The most frequently asked questions by medical students are: How much does medical residency cost? What are the requirements for medical residency in the USA? How long does the medical residency application take? How do I get a medical residency in the United States as an IMG? In short: You must be graduated from ECFMG eligible medical school. You must pass USMLE Step 1 and 2 exams. Exams should be passed with high scores on the first attempt. You should be a recent graduate, if possible. You should have hands-on clinical experience in the United States. You should have strong letters of recommendation from U.S. physicians. You should not have gaps in your medical career. You must have great language skills. You must be ready to pay travel expenses and around $4000 for fees. The whole process will take roughly 2-3 years. Let us consider the match process for medical residency in detail now. Steps 2,3,4,5,10 are specific for foreign medical graduates while other steps are common for all applicants.
Work on academic performance
Work hard on your academic performance during medical school. You will need an MSPE (Medical Student Performance Evaluation) letter and medical school transcript to be submitted during an application process. MSPE is very important and one of the most frequently used factors during the interview selection process.
Start the ECFMG certification process.
One of the most important medical residency requirements is to be ECFMG certified. All IMGs must be in process of certification or already certified to be eligible to apply for medical residency in the United States. Students often start ECFMG certification process during the third year at medical school. Start the process by verifying that your school and your anticipated year of graduation meet ECFMG requirements here, your school must have a special note from ECFMG. Search your school and check presence of ECFMG note under "Sponsor notes" tab. If your school is eligible,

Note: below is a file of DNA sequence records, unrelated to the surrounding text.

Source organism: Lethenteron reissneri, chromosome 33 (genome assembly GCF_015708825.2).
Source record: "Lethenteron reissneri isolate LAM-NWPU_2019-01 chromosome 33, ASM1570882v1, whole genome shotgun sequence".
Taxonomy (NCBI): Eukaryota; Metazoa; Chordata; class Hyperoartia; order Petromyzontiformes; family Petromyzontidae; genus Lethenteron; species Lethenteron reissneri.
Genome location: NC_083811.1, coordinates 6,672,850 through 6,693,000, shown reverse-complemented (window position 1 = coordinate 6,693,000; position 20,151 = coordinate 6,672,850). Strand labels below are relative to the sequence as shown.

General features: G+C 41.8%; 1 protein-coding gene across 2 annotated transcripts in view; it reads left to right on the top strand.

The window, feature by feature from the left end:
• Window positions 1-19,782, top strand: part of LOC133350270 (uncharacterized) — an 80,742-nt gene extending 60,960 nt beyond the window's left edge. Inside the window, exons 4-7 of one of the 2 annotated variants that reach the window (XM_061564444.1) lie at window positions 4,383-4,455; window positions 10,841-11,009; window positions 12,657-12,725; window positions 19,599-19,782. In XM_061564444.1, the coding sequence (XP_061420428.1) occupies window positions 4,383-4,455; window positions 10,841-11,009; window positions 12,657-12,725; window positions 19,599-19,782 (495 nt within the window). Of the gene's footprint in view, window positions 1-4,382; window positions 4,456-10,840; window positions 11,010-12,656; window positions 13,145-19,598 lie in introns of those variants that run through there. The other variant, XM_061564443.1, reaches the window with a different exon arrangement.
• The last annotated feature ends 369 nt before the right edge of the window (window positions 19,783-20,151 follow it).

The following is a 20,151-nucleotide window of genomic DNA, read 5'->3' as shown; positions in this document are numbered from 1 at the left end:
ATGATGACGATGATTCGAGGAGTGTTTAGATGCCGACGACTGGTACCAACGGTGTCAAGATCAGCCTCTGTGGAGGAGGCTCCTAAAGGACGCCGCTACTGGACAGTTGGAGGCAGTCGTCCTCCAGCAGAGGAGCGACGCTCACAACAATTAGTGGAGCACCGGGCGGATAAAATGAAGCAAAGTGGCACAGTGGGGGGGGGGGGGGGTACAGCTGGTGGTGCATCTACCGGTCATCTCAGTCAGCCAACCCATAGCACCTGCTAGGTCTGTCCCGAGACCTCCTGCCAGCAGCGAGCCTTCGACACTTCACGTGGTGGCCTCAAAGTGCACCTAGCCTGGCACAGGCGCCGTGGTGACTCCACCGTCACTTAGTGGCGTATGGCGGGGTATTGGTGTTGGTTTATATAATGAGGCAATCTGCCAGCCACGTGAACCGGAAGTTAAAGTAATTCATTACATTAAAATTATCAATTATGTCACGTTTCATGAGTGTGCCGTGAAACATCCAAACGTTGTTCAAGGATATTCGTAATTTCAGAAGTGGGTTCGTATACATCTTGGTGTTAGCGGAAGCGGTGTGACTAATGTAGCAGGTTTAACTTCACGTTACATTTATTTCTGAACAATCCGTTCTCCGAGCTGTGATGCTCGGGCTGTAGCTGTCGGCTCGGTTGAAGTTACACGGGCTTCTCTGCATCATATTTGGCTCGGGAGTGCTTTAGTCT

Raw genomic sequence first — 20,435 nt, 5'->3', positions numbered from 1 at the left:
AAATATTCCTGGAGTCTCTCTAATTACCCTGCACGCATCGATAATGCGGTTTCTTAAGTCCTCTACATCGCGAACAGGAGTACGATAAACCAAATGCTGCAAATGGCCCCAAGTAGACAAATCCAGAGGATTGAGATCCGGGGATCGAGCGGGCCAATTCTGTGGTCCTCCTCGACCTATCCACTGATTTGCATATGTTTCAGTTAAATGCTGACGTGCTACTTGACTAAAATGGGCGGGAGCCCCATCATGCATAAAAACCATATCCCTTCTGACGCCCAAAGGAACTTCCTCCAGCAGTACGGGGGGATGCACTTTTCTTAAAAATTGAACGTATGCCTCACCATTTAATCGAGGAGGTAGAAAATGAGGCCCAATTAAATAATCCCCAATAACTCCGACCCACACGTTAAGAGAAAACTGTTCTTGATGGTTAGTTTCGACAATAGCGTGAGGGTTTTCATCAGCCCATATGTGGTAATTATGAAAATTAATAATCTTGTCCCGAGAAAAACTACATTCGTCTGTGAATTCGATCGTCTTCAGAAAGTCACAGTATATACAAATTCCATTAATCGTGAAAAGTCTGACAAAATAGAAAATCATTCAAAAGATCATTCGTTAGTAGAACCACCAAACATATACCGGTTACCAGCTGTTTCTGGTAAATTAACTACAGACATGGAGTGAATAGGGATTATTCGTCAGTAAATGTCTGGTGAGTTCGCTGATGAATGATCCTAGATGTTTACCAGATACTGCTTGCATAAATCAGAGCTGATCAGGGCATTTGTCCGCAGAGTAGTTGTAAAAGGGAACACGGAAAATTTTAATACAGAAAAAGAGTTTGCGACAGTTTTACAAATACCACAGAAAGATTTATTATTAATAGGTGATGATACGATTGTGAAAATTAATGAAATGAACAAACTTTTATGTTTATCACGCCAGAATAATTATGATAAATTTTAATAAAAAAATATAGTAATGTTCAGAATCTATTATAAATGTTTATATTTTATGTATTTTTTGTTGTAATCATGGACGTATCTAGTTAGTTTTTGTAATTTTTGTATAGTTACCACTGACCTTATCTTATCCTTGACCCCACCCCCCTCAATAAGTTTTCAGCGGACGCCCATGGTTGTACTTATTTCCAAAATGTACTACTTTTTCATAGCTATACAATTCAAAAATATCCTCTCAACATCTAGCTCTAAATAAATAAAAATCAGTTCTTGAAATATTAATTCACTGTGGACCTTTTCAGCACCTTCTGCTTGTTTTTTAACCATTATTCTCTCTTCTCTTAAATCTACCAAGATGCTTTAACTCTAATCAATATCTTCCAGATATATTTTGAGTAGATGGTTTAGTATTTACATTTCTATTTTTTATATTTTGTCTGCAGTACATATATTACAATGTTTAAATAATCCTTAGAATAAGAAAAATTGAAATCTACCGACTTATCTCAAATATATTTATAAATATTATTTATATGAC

visit ECFMG website and follow instructions to get your
USMLE/ECFMG Identification Number. Then establish your ECFMG account here. (After receiving your medical diploma it must be submitted to ECFMG.
The exact degree and title of the diploma that you must submit can be found with ECFMG reference guide for medical education credentials.
Fees for certification are around 2500$. Exact information about fees can be found here. )
USMLE Step 1 application
As a part of the ECFMG certification process, you will need to pass USMLE Step 1 and Step 2 exams. Most residency programs require USMLE STEP 1 for interview consideration. Of note, passing Step 1 with a good score can help in your search for clinical electives in the United States. Therefore, you should start the application process after USMLE Step 1, unless you are prepared to pass Step 2 with a high score. Two years at medical school must be completed before the start of the application process. For USMLE Step 1 registration, read USMLE application overview to understand how to register for USMLE Step 1 and USMLE exam eligibility. USMLE Step 1 score is the most frequently used factor for selecting candidates for interview. Therefore, it is extremely important for IMGs to pass USMLE Step 1 with scores above the average. In addition, the first-time passage is a very important criterion used by many programs. Study really hard to pass USMLE Step 1 with one attempt and a high score. (The overuse of the Step 1 score as one of the main criteria for interview consideration has resulted in a decision to make Step 1 Pass/Fail in 2022. Because of this, first time passage may become more important in 2022.)
Do clinical elective in the USA (for students only)
Do not miss your chance to gain hands-on clinical experience in the United States during your final year of medical school. Many hospitals in the United States provide an opportunity for IMGs to have their optional away rotation in the United States during the final year. It is very important to have hands-on (direct patient care) supervised experience in the United States. A clinical elective is the best way to do that. It will be very hard to gain the same level of USCE (US clinical experience) after graduation because of legal reasons. Other important aspects are LORs (letters of recommendation) from these physicians and gain personal prior knowledge of the application process. LORs are the second most frequently used factor for interviews. LORs from U.S. physicians are extremely valuable.
Secure an official observership in the USA (for graduates without any U.S. clinical experience at the time of application)
Observership can't satisfy program requirements for hands-on USCE but they are easy to find. Observership is better than having no clinical experience in the United States and an obvious benefit especially in order to target a specific residency program.
Register with ERAS
Most programs use special electronic service (ERAS) to receive applications.
First request your ERAS token at ECFMG app (OASIS web app or MyECFMG mobile app).